The morning focused on using bare boots in deep snow. We learned to cut steps with feet and axes, as well as a basic arrest with the axe shaft. I personally went charging in at the beginning, and got a real shock when I struggled to stay upright. Walking in snow requires so much more energy than on rock, as the snow grips on to shoes and crampons, so the same golden rule applies that I have learned in many years as a cyclist – always do your turn at the front! Nobody wants to work all day cutting steps for someone taking it easy behind, so it’s only fair to rotate the leader every so often. We were zig-zagging up the slope, so at the end of every traverse the leader waited for the rest of the group to come through before joining on at the back.
Lunch was a matter of some debate, as we had all been issued with instant noodles in a cup. The fire is currently split between people who prefer to make them in the original cup, carrying water up the mountain in a separate thermos, and those who put the whole lot in the thermos first thing in the morning and leave it to stew. I’m definitely in the former group, and looking forward to being proven right when they all have smelly, mouldy flasks five weeks into the expedition. It’s amazing what you end up arguing about when you spend twenty four hours a day with the same group of people for weeks on end.
The afternoon brought the most exciting part of the day. We gasped our way up to the top of the snowfield with lunch sitting heavily in our stomachs, running up the slope after Taff who seems unaffected by the thin air. The post-lunch lull hits harder at altitude! At the top, we found that Taff had cut some chutes down which we were to slide, gathering speed to practice our axe arrests. It seems the lighter members of the fire are more at risk of disappearing down a glacier, as when I hit the top of the slide I stopped dead even before using my axe. This must be the one time at altitude where being 195cm and 85kg is an advantage. I finally managed to get moving when I dived down head first, and was initially so shocked at having gathered any speed at all that I didn’t manage to get my axe in and crashed face first into a heap of snow at the end of the chute.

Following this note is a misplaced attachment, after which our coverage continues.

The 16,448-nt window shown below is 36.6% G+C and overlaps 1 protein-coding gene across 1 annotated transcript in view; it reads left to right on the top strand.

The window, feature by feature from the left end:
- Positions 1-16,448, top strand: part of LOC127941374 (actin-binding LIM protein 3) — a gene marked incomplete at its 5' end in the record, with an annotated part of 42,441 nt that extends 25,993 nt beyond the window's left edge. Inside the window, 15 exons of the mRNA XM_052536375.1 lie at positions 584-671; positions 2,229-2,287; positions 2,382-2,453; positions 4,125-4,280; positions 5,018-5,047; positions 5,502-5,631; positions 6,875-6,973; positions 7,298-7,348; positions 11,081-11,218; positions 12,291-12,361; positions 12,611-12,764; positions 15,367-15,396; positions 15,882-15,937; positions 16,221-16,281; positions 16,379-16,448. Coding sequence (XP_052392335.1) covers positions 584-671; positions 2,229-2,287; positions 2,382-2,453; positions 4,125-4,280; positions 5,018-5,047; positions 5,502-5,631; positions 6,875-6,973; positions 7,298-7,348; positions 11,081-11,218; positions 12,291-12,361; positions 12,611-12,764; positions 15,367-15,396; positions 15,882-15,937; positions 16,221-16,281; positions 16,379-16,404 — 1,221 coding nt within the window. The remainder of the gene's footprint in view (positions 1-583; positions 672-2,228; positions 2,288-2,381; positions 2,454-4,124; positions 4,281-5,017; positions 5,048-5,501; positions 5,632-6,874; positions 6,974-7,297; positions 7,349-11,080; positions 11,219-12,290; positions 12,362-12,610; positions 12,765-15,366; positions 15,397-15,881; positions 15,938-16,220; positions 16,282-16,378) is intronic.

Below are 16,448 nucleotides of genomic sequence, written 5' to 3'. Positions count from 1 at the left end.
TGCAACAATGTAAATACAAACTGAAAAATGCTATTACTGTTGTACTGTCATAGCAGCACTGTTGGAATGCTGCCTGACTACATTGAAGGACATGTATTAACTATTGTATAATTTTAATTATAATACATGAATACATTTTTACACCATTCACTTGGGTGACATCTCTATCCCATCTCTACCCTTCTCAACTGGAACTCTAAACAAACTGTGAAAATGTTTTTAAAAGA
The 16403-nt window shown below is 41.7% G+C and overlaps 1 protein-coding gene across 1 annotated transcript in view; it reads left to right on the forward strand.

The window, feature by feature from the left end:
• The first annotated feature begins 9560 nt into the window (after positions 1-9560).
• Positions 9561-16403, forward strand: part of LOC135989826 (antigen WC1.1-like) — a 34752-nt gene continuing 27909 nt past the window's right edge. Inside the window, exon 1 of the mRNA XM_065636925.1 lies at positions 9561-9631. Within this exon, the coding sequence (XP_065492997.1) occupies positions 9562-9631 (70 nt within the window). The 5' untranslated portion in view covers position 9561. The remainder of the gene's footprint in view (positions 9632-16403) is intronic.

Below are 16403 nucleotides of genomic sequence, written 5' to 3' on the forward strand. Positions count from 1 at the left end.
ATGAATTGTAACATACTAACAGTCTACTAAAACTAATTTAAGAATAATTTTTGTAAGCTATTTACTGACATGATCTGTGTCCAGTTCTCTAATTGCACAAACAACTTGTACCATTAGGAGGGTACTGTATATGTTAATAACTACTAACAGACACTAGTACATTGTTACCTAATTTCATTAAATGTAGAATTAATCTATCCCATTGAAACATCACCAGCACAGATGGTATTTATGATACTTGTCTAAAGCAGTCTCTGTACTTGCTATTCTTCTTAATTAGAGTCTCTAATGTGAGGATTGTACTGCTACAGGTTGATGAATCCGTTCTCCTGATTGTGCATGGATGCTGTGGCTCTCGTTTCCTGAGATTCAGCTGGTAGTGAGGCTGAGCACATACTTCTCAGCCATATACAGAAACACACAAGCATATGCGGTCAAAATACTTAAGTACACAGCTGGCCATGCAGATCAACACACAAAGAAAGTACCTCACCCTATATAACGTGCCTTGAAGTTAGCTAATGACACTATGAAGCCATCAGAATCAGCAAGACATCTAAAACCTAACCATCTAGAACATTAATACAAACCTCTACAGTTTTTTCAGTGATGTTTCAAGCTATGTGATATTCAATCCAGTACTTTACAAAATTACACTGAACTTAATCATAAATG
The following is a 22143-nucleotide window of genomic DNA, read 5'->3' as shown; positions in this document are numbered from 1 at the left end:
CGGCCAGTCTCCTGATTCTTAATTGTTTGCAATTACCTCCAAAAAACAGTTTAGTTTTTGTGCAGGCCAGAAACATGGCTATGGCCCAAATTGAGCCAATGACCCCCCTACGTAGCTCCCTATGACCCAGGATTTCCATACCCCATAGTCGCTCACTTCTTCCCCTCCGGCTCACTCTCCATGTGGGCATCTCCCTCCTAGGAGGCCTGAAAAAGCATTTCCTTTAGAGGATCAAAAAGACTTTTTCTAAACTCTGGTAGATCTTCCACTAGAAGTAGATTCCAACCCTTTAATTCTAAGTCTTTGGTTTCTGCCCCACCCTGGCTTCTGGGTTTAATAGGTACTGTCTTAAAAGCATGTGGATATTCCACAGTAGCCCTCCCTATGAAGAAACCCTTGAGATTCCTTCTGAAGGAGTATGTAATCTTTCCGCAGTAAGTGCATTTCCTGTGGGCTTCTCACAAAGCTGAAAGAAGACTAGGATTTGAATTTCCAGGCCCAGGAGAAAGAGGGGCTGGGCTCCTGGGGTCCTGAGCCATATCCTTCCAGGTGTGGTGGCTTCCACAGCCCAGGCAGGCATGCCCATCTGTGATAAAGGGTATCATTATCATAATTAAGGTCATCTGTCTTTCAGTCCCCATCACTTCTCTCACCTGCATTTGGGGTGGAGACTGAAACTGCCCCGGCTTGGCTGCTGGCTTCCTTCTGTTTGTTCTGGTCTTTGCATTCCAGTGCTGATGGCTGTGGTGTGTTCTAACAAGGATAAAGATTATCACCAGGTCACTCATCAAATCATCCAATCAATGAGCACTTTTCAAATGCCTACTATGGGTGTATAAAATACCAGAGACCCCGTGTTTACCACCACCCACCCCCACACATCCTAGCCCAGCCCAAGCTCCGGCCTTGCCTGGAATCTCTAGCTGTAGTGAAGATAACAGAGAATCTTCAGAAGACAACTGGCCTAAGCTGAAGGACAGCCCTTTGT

After we had all had a good go sliding down the slope, we put on our crampons and roped up for the descent down the slope. It was great to finally be heading down, as climbing to the top with a full pack was desperately breathless work, even if progress was slowed down by being roped. I can see that it’s an important skill to learn as a team, but in this case the slope was far too benign for the rope to be anything more than an inconvenience. We assembled at the bottom and crossed back over the scree slope to base camp. It was at this point that Nerak showed our speed, with Charlie and Josh in particular leaving the rest of the group for dead as they bounded over the loose boulders. As we hit flat ground-however, the physical challenges of the day made themselves felt, and trudged back to our tents rather than bounding as before.